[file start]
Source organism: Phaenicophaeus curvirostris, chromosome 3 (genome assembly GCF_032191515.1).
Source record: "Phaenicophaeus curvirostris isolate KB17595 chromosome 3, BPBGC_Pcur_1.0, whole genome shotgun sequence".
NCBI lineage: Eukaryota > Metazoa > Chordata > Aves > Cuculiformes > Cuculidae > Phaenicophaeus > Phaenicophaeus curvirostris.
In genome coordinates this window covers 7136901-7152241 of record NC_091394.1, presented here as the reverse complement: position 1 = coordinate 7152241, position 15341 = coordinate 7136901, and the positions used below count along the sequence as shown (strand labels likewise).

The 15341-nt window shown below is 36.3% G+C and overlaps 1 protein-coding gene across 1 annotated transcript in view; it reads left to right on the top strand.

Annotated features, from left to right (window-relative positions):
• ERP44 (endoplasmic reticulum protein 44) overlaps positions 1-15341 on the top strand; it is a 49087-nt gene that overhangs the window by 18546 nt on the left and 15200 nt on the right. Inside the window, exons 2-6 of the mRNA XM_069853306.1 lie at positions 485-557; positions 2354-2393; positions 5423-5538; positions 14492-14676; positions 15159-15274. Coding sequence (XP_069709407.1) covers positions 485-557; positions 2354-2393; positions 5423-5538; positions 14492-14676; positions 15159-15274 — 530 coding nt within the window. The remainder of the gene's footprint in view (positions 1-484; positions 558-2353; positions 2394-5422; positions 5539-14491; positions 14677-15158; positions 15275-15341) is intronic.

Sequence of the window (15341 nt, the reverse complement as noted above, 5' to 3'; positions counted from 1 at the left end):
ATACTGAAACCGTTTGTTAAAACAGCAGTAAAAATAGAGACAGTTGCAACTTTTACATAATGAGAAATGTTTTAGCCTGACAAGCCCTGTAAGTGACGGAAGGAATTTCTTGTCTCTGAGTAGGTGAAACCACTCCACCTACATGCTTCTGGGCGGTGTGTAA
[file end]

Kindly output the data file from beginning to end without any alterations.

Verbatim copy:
Source organism: Phaenicophaeus curvirostris, chromosome 3 (genome assembly GCF_032191515.1).
Source record: "Phaenicophaeus curvirostris isolate KB17595 chromosome 3, BPBGC_Pcur_1.0, whole genome shotgun sequence".
NCBI lineage: Eukaryota > Metazoa > Chordata > Aves > Cuculiformes > Cuculidae > Phaenicophaeus > Phaenicophaeus curvirostris.
In genome coordinates this window covers 7136901-7152241 of record NC_091394.1, presented here as the reverse complement: position 1 = coordinate 7152241, position 15341 = coordinate 7136901, and the positions used below count along the sequence as shown (strand labels likewise).

The 15341-nt window shown below is 36.3% G+C and overlaps 1 protein-coding gene across 1 annotated transcript in view; it reads left to right on the top strand.

Annotated features, from left to right (window-relative positions):
• ERP44 (endoplasmic reticulum protein 44) overlaps positions 1-15341 on the top strand; it is a 49087-nt gene that overhangs the window by 18546 nt on the left and 15200 nt on the right. Inside the window, exons 2-6 of the mRNA XM_069853306.1 lie at positions 485-557; positions 2354-2393; positions 5423-5538; positions 14492-14676; positions 15159-15274. Coding sequence (XP_069709407.1) covers positions 485-557; positions 2354-2393; positions 5423-5538; positions 14492-14676; positions 15159-15274 — 530 coding nt within the window. The remainder of the gene's footprint in view (positions 1-484; positions 558-2353; positions 2394-5422; positions 5539-14491; positions 14677-15158; positions 15275-15341) is intronic.

Sequence of the window (15341 nt, the reverse complement as noted above, 5' to 3'; positions counted from 1 at the left end):
ATACTGAAACCGTTTGTTAAAACAGCAGTAAAAATAGAGACAGTTGCAACTTTTACATAATGAGAAATGTTTTAGCCTGACAAGCCCTGTAAGTGACGGAAGGAATTTCTTGTCTCTGAGTAGGTGAAACCACTCCACCTACATGCTTCTGGGCGGTGTGTAA